If there's one market that's revolutionized right now, it's the action camera market. GoPro, which watched its competition quietly from the top, is finding that rivals are coming at it from all sides. In addition to the low-cost models coming from Asia (with the Xiami Yi as the leading exponent), it's now facing new products from major manufacturers.
If last week Garmin introduced the new VIRB X and XEWith the Sony Action Cam already on the market, TomTom now arrives and surprises us with this model, repeating precisely the same design as the Sony Action Cam and the old Garmin VIRB.
This Bandit is TomTom's first foray into the industry, not only in action cameras, but in photography and video in general. As you would expect with GPS functionality, we couldn't expect anything else from a leading brand in the industry. But what we care about is performance in recording video and taking pictures, which can be summarized in the following list:
- 4K video recording at 15fps and 2.7k at 30fps
- Full HD video at 30/60fps
- Video 720p at 120/60fps
- Slow Motion Video 480p at 180fps
- Timelapse Functionality
- Camera 16 megapixels with burst mode 10 photos/second
- Support for Bluetooth sensors (currently heart rate)
- IPX7 certified (up to 30 minutes at a depth of 1 meter) Submersible up to 50m with a lens accessory
The TomTom Bandit has its differentiating factor in the mobile application. TomTom has focused most of its marketing efforts on highlighting the simplicity of video editing. What the Dutch are looking for is to create a simple way to edit your videos so that you can share them as soon as possible, without the need to use specific software on your computer, simply from your phone.
And in a way they're right, because unless you have a filmmaker inside you, the worst part always comes with the editing, it's always the most laborious part. Cutting, pasting, adding audio, encoding... Making a 20-minute video can take 3 hours of work.
To do the automatic editing, the TomTom Bandit will use all the sensors from which it can obtain data:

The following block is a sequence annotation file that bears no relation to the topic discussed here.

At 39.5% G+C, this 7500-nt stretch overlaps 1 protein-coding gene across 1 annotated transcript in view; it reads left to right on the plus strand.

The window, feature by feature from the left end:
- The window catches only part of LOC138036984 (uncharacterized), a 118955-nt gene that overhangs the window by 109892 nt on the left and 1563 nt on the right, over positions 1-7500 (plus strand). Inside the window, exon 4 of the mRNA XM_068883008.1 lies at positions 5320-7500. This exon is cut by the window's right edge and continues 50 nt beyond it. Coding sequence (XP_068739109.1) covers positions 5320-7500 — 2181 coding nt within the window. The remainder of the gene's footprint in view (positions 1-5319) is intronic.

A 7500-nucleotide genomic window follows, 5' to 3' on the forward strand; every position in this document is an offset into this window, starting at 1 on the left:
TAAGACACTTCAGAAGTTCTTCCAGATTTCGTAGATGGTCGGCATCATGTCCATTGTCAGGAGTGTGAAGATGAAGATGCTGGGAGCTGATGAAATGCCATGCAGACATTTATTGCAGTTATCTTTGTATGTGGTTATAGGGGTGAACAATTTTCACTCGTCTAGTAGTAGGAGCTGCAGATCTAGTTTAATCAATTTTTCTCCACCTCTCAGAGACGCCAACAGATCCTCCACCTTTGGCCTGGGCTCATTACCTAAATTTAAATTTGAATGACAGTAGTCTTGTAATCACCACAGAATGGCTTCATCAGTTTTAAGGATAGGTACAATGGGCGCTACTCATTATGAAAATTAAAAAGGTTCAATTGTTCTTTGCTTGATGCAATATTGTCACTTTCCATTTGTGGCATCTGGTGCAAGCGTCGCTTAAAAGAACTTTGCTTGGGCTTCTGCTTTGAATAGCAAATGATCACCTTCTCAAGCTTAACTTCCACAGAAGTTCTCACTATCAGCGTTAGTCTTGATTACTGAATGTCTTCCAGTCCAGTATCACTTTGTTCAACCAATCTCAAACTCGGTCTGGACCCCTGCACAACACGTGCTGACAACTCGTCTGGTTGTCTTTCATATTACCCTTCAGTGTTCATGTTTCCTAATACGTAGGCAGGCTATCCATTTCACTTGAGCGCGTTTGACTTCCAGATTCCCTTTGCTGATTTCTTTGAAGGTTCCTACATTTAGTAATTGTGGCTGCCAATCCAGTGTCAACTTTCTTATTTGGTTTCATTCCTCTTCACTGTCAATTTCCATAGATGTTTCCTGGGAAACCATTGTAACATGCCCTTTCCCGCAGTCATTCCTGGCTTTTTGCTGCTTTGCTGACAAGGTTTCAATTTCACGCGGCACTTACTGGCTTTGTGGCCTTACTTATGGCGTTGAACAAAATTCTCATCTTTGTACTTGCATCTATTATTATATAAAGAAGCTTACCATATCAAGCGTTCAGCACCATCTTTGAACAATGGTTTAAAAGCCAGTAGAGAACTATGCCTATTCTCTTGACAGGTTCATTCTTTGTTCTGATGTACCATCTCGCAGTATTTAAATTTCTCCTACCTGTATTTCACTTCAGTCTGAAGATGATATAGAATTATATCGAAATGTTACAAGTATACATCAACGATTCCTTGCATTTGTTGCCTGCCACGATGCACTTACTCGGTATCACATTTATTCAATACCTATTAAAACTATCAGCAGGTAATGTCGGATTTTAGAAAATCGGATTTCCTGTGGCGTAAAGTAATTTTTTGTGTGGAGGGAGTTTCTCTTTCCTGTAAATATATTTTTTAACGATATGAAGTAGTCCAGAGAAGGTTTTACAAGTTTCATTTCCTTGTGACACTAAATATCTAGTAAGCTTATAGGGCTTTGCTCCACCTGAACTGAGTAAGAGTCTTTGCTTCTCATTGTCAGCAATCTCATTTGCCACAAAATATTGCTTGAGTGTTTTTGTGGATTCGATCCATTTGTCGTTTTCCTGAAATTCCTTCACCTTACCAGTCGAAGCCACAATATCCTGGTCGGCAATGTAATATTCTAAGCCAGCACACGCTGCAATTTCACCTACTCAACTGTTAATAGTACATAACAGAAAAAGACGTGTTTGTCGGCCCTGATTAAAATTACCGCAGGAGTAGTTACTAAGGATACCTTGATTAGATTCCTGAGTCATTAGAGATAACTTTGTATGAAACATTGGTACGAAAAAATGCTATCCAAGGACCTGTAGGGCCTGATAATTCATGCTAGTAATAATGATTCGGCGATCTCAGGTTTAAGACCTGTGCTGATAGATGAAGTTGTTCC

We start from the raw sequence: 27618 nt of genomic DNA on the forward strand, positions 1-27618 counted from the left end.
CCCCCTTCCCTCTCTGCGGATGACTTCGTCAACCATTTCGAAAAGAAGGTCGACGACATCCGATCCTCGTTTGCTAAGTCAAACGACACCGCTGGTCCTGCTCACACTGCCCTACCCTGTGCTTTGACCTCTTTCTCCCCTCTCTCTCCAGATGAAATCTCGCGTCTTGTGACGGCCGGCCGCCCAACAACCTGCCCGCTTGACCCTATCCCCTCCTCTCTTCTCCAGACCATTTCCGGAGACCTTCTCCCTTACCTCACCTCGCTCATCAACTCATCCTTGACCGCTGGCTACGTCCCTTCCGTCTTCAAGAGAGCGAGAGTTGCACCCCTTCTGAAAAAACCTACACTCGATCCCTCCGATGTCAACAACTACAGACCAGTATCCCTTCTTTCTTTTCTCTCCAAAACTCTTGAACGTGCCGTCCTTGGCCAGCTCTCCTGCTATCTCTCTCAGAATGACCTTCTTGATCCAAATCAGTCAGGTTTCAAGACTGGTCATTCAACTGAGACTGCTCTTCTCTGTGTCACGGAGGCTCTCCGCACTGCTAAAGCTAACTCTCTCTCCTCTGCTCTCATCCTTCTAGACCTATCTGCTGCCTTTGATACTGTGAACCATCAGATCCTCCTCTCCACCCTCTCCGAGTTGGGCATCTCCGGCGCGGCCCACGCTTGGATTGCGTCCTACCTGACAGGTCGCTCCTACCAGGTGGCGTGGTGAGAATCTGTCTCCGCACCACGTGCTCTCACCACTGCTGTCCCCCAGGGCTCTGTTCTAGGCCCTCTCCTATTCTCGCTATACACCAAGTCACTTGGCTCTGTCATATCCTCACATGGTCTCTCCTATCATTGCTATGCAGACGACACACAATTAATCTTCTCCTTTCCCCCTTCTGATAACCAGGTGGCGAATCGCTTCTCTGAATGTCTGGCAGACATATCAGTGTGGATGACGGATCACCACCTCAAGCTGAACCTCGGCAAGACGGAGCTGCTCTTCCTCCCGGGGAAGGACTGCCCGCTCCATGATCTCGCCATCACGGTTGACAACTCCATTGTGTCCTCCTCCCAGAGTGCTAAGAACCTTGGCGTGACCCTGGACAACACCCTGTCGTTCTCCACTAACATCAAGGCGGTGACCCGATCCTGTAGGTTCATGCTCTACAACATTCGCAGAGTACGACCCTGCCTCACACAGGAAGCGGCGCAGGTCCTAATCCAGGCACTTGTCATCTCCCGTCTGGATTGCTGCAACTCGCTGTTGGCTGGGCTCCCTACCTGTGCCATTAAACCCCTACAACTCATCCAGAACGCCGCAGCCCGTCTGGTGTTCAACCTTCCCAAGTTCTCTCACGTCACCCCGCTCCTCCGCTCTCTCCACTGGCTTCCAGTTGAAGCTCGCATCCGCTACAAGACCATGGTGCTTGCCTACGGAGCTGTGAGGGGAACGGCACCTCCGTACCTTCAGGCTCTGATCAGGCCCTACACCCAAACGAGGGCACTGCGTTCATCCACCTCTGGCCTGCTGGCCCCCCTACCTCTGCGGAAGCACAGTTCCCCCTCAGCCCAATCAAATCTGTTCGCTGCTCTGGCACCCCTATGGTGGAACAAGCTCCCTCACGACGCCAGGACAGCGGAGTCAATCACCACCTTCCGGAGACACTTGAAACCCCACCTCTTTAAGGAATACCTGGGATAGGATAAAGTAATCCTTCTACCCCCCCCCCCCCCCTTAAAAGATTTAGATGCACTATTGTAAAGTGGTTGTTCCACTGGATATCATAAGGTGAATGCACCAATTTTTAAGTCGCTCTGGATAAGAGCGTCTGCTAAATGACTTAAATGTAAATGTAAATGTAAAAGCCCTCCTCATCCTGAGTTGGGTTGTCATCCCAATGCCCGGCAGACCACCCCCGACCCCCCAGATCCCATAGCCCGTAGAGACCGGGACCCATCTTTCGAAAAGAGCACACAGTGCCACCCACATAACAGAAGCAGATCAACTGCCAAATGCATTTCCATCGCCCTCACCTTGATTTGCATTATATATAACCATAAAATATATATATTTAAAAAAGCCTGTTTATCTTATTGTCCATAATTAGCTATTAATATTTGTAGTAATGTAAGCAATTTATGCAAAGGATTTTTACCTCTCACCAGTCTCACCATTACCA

- Barometric altimeter
- Pulse sensor (external, with chest strap)
What these sensors allow is to detect changes in behaviour. A sharp deceleration can represent the moment when you have hit a tree and cracked your head open. The altimeter will be able to detect rapid variations in height, which can mean that you have fallen off a cliff. With each of these events, the Bandit will create a mark on the recording and will be noted for future editing (and be able to go directly to the precise moment where you have broken your tibia).
When you connect your phone to the camera (via WiFi, Bluetooth connectivity is reserved for external sensors) you can access the library, where you'll find the complete videos or main moments. With the automatic creation function, you can have a video quickly by simply shaking your phone. It will take all those clips that have been marked as main moments to make a montage.
We'll have to see if this automatic video creation mode helps with the editing and reduces those hours of work to just minutes. I can't tell you more about it until a unit falls into my hands so I can test it out.
This doesn't mean that videos taken with the TomTom Bandit will only be compatible with your application - you can edit them in the traditional way with any video editing software.
TomTom Bandit, availability and price
The TomTom Bandit will arrive in stores very soon, before the end of May, and will be accompanied by a wide range of accessories and frames. As for the price, 429 euros will be what you will see on its label.
Support this siteYou can do this by buying your TomTom Bandit through Amazon.